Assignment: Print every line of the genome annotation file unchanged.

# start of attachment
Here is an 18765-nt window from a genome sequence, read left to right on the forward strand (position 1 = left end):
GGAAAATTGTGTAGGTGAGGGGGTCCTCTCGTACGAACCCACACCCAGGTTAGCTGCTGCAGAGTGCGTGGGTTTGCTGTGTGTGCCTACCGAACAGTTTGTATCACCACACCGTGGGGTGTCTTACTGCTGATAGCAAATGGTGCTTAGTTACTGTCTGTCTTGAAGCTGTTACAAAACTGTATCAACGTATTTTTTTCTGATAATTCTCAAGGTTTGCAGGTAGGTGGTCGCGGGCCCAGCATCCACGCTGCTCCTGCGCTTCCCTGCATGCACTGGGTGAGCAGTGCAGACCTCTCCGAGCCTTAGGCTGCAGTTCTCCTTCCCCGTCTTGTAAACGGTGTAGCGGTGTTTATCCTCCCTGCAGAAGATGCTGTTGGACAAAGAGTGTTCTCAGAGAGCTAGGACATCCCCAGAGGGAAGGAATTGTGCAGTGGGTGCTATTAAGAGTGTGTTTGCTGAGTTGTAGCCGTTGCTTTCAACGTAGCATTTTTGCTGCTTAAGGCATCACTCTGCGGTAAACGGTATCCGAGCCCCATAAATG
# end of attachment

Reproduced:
Here is an 18765-nt window from a genome sequence, read left to right on the forward strand (position 1 = left end):
GGAAAATTGTGTAGGTGAGGGGGTCCTCTCGTACGAACCCACACCCAGGTTAGCTGCTGCAGAGTGCGTGGGTTTGCTGTGTGTGCCTACCGAACAGTTTGTATCACCACACCGTGGGGTGTCTTACTGCTGATAGCAAATGGTGCTTAGTTACTGTCTGTCTTGAAGCTGTTACAAAACTGTATCAACGTATTTTTTTCTGATAATTCTCAAGGTTTGCAGGTAGGTGGTCGCGGGCCCAGCATCCACGCTGCTCCTGCGCTTCCCTGCATGCACTGGGTGAGCAGTGCAGACCTCTCCGAGCCTTAGGCTGCAGTTCTCCTTCCCCGTCTTGTAAACGGTGTAGCGGTGTTTATCCTCCCTGCAGAAGATGCTGTTGGACAAAGAGTGTTCTCAGAGAGCTAGGACATCCCCAGAGGGAAGGAATTGTGCAGTGGGTGCTATTAAGAGTGTGTTTGCTGAGTTGTAGCCGTTGCTTTCAACGTAGCATTTTTGCTGCTTAAGGCATCACTCTGCGGTAAACGGTATCCGAGCCCCATAAATG